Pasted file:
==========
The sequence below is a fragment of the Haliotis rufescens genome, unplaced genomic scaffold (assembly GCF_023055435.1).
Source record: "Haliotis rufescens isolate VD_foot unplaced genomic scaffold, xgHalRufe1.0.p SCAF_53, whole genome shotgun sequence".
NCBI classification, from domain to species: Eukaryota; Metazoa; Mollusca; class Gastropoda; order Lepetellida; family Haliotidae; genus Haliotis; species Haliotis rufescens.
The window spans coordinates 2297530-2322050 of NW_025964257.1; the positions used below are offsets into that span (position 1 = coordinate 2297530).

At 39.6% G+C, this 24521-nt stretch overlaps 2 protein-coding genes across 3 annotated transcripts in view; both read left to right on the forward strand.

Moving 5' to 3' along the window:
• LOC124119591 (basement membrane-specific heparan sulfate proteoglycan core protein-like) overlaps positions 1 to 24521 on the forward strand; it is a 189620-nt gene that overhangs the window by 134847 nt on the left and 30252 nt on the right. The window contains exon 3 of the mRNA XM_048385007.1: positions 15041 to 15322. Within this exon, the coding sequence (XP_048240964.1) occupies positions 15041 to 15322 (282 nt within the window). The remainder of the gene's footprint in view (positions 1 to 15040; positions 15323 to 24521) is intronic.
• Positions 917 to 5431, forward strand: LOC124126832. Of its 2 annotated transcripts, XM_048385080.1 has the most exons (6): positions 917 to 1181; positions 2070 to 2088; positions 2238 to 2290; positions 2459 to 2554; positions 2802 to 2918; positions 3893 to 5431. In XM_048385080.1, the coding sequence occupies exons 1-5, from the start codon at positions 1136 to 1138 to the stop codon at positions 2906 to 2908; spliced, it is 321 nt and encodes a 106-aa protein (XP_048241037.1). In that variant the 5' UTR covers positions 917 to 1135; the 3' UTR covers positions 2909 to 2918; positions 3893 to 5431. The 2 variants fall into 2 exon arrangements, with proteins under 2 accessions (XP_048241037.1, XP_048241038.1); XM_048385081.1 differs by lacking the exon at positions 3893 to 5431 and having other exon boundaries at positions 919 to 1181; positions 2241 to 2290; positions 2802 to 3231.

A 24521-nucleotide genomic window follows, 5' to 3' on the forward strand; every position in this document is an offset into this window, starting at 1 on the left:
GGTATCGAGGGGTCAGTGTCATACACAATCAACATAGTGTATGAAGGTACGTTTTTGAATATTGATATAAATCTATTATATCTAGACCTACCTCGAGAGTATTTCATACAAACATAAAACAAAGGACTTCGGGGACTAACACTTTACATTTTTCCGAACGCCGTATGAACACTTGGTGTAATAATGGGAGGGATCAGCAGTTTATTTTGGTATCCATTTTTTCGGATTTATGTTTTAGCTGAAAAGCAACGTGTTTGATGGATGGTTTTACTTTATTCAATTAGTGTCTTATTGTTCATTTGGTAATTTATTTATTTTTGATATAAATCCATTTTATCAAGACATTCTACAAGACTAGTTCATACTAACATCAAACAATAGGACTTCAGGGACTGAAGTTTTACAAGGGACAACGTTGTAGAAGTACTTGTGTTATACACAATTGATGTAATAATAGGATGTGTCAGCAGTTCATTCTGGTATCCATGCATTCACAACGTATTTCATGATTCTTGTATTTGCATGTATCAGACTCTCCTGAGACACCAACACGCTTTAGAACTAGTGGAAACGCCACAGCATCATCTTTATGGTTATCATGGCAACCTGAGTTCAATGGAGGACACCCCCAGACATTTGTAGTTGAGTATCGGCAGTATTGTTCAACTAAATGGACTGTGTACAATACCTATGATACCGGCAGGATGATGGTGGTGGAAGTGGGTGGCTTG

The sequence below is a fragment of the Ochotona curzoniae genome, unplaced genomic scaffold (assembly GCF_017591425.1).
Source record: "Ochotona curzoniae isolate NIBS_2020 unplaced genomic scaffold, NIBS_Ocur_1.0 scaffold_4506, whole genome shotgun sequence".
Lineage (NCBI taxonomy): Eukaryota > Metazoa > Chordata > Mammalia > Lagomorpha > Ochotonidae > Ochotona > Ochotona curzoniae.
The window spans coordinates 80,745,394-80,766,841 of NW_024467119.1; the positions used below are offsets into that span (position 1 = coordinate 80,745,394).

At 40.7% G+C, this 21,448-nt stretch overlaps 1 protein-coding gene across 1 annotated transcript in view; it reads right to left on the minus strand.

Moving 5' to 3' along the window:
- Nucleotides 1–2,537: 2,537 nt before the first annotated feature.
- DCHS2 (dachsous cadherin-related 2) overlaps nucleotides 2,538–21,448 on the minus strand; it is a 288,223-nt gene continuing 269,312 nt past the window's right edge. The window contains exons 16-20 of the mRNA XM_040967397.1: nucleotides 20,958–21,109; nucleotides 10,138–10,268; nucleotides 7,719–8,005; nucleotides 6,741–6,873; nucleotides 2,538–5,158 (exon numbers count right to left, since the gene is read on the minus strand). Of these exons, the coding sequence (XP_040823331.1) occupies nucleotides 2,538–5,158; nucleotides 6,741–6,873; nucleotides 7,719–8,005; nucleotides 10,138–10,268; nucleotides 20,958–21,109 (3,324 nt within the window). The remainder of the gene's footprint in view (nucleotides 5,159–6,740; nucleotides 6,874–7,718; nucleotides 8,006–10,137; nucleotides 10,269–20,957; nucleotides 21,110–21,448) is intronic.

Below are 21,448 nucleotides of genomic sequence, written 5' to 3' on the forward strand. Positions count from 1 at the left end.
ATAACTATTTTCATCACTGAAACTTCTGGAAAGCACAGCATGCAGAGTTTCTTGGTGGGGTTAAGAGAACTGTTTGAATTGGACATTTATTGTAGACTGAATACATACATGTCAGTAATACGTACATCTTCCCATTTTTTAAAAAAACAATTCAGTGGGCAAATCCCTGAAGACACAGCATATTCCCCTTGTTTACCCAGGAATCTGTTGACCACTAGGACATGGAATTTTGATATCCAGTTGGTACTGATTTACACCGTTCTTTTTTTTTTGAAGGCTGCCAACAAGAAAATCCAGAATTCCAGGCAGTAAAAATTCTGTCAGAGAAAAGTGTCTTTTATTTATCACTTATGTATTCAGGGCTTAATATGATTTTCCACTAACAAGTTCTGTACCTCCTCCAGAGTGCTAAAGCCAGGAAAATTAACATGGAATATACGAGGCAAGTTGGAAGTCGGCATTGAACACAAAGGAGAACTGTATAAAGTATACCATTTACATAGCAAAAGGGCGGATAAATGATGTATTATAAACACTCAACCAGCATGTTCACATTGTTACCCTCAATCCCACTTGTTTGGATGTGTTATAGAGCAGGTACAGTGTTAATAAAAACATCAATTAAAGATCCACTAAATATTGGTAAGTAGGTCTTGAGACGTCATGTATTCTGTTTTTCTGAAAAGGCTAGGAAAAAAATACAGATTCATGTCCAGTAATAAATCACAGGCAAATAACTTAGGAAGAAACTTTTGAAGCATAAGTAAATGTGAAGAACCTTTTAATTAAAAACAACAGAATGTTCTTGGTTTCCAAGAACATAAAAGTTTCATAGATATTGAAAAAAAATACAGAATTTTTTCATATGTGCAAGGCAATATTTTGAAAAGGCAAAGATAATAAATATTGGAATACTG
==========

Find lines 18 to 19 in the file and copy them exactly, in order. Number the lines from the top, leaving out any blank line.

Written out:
- DCHS2 (dachsous cadherin-related 2) overlaps nucleotides 2,538–21,448 on the minus strand; it is a 288,223-nt gene continuing 269,312 nt past the window's right edge. The window contains exons 16-20 of the mRNA XM_040967397.1: nucleotides 20,958–21,109; nucleotides 10,138–10,268; nucleotides 7,719–8,005; nucleotides 6,741–6,873; nucleotides 2,538–5,158 (exon numbers count right to left, since the gene is read on the minus strand). Of these exons, the coding sequence (XP_040823331.1) occupies nucleotides 2,538–5,158; nucleotides 6,741–6,873; nucleotides 7,719–8,005; nucleotides 10,138–10,268; nucleotides 20,958–21,109 (3,324 nt within the window). The remainder of the gene's footprint in view (nucleotides 5,159–6,740; nucleotides 6,874–7,718; nucleotides 8,006–10,137; nucleotides 10,269–20,957; nucleotides 21,110–21,448) is intronic.

Below are 21,448 nucleotides of genomic sequence, written 5' to 3' on the forward strand. Positions count from 1 at the left end.